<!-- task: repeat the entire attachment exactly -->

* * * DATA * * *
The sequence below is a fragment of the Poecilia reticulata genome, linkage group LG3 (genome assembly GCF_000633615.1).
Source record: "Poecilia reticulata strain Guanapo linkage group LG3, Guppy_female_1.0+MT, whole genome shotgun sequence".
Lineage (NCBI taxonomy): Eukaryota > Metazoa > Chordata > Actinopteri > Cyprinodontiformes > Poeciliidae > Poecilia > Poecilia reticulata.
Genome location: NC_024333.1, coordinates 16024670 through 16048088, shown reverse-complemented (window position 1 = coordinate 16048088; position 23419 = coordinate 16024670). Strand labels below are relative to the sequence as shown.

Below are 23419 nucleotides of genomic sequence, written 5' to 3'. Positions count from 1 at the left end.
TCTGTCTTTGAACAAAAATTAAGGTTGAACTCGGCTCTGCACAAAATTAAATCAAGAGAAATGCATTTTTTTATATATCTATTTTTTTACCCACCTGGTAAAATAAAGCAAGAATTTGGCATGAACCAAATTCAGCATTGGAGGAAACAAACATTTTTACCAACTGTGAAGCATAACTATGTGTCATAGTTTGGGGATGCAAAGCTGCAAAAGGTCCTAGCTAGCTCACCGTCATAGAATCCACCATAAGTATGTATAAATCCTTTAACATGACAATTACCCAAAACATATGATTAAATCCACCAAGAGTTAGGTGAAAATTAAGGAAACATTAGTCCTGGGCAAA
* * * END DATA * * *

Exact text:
The sequence below is a fragment of the Poecilia reticulata genome, linkage group LG3 (genome assembly GCF_000633615.1).
Source record: "Poecilia reticulata strain Guanapo linkage group LG3, Guppy_female_1.0+MT, whole genome shotgun sequence".
Lineage (NCBI taxonomy): Eukaryota > Metazoa > Chordata > Actinopteri > Cyprinodontiformes > Poeciliidae > Poecilia > Poecilia reticulata.
Genome location: NC_024333.1, coordinates 16024670 through 16048088, shown reverse-complemented (window position 1 = coordinate 16048088; position 23419 = coordinate 16024670). Strand labels below are relative to the sequence as shown.

Below are 23419 nucleotides of genomic sequence, written 5' to 3'. Positions count from 1 at the left end.
TCTGTCTTTGAACAAAAATTAAGGTTGAACTCGGCTCTGCACAAAATTAAATCAAGAGAAATGCATTTTTTTATATATCTATTTTTTTACCCACCTGGTAAAATAAAGCAAGAATTTGGCATGAACCAAATTCAGCATTGGAGGAAACAAACATTTTTACCAACTGTGAAGCATAACTATGTGTCATAGTTTGGGGATGCAAAGCTGCAAAAGGTCCTAGCTAGCTCACCGTCATAGAATCCACCATAAGTATGTATAAATCCTTTAACATGACAATTACCCAAAACATATGATTAAATCCACCAAGAGTTAGGTGAAAATTAAGGAAACATTAGTCCTGGGCAAA